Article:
SAN FRANCISCO — Fred Dean, the fearsome pass rusher who was a key part of the launch of the San Francisco 49ers' dynasty, has died. He was 68.
His death on Wednesday night was confirmed Thursday by the Pro Football Hall of Fame in Canton, Ohio. Dean was hospitalized last week with the coronavirus and was on a ventilator and in intensive care, according to former teammate Dwight Hicks.
“The 49ers family is heartbroken to learn of the passing of one of the game’s all-time greats, Fred Dean,” the team said in a statement. “Fred not only impacted countless opposing quarterbacks throughout his career, but also the future of the game of football as one of the NFL’s first true pass rushing specialists.”
Dean was an undersized pass rusher who began his career as a second-round pick with the San Diego Chargers in 1975 and ended it in the Hall of Fame after being named an All-Pro twice and making four Pro Bowls.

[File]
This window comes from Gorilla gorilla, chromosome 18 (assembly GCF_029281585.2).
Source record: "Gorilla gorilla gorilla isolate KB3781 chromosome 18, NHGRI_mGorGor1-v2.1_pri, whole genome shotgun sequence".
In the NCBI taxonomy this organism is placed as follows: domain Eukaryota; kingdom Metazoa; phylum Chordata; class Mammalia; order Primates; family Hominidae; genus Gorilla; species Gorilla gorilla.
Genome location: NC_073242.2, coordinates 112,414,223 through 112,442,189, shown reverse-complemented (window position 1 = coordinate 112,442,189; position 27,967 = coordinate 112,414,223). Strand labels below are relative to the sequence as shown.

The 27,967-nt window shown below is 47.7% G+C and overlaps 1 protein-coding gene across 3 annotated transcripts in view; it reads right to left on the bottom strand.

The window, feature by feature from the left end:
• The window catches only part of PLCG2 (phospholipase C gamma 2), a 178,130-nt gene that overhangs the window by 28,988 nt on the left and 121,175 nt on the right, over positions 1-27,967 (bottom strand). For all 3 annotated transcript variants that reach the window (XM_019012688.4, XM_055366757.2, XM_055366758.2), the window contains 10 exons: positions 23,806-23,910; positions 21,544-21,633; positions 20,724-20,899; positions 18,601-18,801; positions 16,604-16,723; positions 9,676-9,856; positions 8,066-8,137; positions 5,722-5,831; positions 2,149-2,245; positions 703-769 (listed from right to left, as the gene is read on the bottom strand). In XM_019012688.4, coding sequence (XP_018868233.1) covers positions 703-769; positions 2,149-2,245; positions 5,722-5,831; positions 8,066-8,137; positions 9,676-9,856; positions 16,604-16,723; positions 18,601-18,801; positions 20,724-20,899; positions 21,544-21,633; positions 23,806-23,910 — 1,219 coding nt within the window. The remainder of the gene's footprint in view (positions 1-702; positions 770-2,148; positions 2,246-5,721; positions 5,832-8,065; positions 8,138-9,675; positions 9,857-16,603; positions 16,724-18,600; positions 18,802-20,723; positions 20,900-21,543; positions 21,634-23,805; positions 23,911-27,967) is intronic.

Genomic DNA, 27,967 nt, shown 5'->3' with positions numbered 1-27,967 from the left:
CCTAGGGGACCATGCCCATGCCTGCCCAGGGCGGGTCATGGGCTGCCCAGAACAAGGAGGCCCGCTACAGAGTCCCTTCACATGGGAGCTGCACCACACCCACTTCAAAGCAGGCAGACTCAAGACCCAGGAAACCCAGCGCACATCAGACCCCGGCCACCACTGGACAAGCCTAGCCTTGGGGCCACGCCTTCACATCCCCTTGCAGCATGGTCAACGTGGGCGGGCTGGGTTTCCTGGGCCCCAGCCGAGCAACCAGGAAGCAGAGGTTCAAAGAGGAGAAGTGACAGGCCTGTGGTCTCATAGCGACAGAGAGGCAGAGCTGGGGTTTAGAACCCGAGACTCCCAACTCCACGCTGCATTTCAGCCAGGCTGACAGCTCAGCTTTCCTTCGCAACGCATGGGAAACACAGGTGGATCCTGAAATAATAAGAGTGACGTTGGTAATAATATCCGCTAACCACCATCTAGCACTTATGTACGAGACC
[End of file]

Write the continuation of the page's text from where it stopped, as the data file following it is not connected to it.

Dean was an All-Pro for the Chargers in 1980 but had his biggest impact after being traded to San Francisco during the 1981 season.
The Niners were just starting to take off under coach Bill Walsh and quarterback Joe Montana, and Dean was the final piece they needed to become champions. Dean helped San Francisco win its first Super Bowl following the 1981-82 season.
Dean played four more seasons in San Francisco, winning a second Super Bowl following the 1984 season.
Dean had seven sacks, 93 tackles and four fumble recoveries in his rookie year. His career sack total was 93½, according to the 49ers, but the number is unofficial because sacks were not an official NFL statistic until 1982.
“He exemplified many of the values learned from this great game — commitment, integrity, courage — over the course of his life,” Hall of Fame President and CEO David Baker said.
Dean was inducted into the shrine in 2008.
— Associated Press